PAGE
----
The problem with Mater isn’t that the performance doesn’t work, because it will probably work fine for kids, many of whom are likely to name Mater as their favorite character in the movie. The problem is that the truck has now become more of a lead character than Lightning, and so much more is demanded of him, including some heavy emotion and sentiment that may not be the comedian/actor’s forte.

 Cable Guy and Cars are probably both being penalized a bit just for not being great, because they come at the end of a remarkable string of Pixar movies where everything seemed to fall just right for Lasseter and his studio. What reviewers are objecting to about Cars 2, in many cases, is that, for them, it isn’t a work of genius, as a lot of us feel Up and Wall-E were.

 Maybe they also identify Cable Guy as a red state rube, who represents the kind of suckered audience that believes all the nonsense commentary Fox News churns out — and maybe in a way the character is meant to stand in for Small Town America. But I grew up in a Republican small town with a population barely over a thousand, and it was full of nice people whom I still like — even if I disagree with the way they view the world and with the way they vote in political elections. I think Lasseter, with the two Cars cartoons, is trying to speak to those kinds of people, and to as many kinds of people as he can, and I’m glad he is.

 So saying that this Cars 2 is the worst Pixar movie (as many have), though it may even be true (I don’t think so), may be no more damaging than tryong to name Beethoven‘s worst symphony or Shakespeare‘s worst play or Brueghel‘s worst painting or The Beatles’ worst album or Dr. Seuss‘s worst children‘s book.

 And no, I am not comparing John Lasseter or Pixar to Shakespeare, Beethoven, Breughel or the Beatles. (Dr. Seuss, maybe, or, even better, the Walt Disney studio in its ‘30s-’40s prime.) I’m simply trying to make a point about expectations, which, in this case, are bringing Cars 2 more critical grief than it deserves.

 Imagine a different actor in the role of Tow Mater — with the character’s mixture of bravado and humility, naiveté and expertise, savviness and down-hominess. Imagine say, the late Slim Pickens, who played the cowboy-hatted nuker Major Kong in Dr. Strangelove, but who also memorably died by the water in Pat Garrett & Billy the Kid while Bob Dylan sang “Knockin’ on Heaven‘s Door.” An actor like Pickens (who began his career as a rodeo clown) could have probably gotten more out of the role than Cable Guy did this time, but who knows? The two things you can say for sure about Larry the Cable Guy is that he knows how to tell a joke, but that he should vary his delivery more in trickier parts.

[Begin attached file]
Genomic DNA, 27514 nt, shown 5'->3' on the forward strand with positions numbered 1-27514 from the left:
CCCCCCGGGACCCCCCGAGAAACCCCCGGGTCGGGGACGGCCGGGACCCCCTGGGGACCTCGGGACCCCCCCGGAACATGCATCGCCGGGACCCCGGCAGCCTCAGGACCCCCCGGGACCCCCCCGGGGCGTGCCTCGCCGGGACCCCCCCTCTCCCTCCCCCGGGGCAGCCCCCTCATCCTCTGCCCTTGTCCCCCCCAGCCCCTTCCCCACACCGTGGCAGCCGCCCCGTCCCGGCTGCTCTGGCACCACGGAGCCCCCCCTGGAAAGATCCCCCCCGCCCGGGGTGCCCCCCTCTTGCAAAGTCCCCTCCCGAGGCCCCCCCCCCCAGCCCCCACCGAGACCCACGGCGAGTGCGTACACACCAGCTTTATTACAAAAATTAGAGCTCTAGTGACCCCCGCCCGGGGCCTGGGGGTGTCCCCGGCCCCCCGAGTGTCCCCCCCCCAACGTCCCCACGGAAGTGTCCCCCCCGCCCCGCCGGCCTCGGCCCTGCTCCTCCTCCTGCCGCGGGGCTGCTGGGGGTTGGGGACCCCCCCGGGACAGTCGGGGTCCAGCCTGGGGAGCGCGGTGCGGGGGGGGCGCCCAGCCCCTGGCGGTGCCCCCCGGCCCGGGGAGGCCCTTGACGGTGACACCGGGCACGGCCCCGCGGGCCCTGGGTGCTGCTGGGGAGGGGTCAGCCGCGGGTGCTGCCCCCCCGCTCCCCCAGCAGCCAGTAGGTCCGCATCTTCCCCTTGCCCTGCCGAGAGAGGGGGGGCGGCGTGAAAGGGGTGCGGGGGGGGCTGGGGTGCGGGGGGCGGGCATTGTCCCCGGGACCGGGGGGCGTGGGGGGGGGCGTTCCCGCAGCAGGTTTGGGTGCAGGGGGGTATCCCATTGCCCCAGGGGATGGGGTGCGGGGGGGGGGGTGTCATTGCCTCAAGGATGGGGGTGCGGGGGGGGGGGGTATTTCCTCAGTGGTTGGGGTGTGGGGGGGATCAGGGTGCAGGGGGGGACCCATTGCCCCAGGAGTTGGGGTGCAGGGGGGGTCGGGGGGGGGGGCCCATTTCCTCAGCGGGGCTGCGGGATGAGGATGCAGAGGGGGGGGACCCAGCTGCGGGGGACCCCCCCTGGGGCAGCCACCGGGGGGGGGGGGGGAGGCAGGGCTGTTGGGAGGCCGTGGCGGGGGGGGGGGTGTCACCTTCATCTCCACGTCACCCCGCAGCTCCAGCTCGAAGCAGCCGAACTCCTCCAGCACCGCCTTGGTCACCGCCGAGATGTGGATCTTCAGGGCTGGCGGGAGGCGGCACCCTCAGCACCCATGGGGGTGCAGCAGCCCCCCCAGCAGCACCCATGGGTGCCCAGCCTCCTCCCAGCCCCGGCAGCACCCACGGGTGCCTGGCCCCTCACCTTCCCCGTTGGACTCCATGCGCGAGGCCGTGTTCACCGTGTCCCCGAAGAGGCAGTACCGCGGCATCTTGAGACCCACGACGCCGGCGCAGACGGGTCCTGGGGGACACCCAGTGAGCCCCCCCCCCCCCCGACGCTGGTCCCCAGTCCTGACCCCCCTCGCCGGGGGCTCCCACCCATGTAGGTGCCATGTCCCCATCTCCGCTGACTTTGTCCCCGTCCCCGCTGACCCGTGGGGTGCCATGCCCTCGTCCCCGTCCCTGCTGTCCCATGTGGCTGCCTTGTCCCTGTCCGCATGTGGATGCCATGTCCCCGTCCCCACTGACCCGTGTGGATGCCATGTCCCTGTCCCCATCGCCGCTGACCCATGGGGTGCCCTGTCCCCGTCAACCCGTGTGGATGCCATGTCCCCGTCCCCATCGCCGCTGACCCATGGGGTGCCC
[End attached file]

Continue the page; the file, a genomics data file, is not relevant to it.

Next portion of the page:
But try to imagine a better-visualized, better-shot, better animated and better-filmed Cars 2 and you’re pushing a little, ignoring what‘s on the screen. The new Pixar is a good movie for children and for adults and for old people, and it definitely shouldn’t be held against this picture that it will sell a lot of tickets and DVDs and action toys. Somebody has to. Better somebody like Lasseter and his team, and a company like Pixar.

 Something else the movie made me think about. We’re living in a dying age, the fossile-fuel age — and also of course the dying age of fuel-driven cars. And however long it lasts (almost forever if you believe most Republicans, not that long, if you accept the direr hypotheses of lefties or ecological types), some day, a movie like Cars 2 will be a mystifying (to some) memento of a vanished era. It will be a very old movie like other old car movies (Grand Prix and Smokey and the Bandit) maybe occasionally watched on old, badly damaged discs or tapes like the one of Hello, Dolly! in Wall-E, all commemorating an era that survives maybe only in bits and pieces. That survives in old cars or car parts in a museum, or in some little car toys from a long-ago time that some children still keep and play with. Cars 2 toys maybe, the last precious few.

 So what will Cars 2 look like then? What will the children and adults and old people of the future think of that loud, fast, bright, frenetic world on their screens? Vanished glory? A waste of oil? Another Ozymandias? Will they carp about Larry the Cable Guy? I wish I knew.

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And so the three projects were “Do Androids Dream of Electric Sheep,” “Naked Lunch” and a collection of Bukowski. Which, in 1975, forget it — I mean, that was nuts. Hollywood would not touch any of that, but I was looking for something commercial, and I thought that all of these things were coming.

There would be no Blade Runner if there was no Ray Bradbury. I couldn’t find Philip K. Dick. His agent didn’t even know where he was. And so I gave up.

I was walking down the street and I ran into Bradbury — he directed a play that I was going to do as an actor, so we know each other, but he yelled “hi” — and I’d forgot who he was.

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But then I did, and then I realized who it was, and I thought, “Wait, he’s in that realm, maybe he knows Philip K. Dick.” I said, “You know a guy named—” “Yeah, sure — you want his phone number?”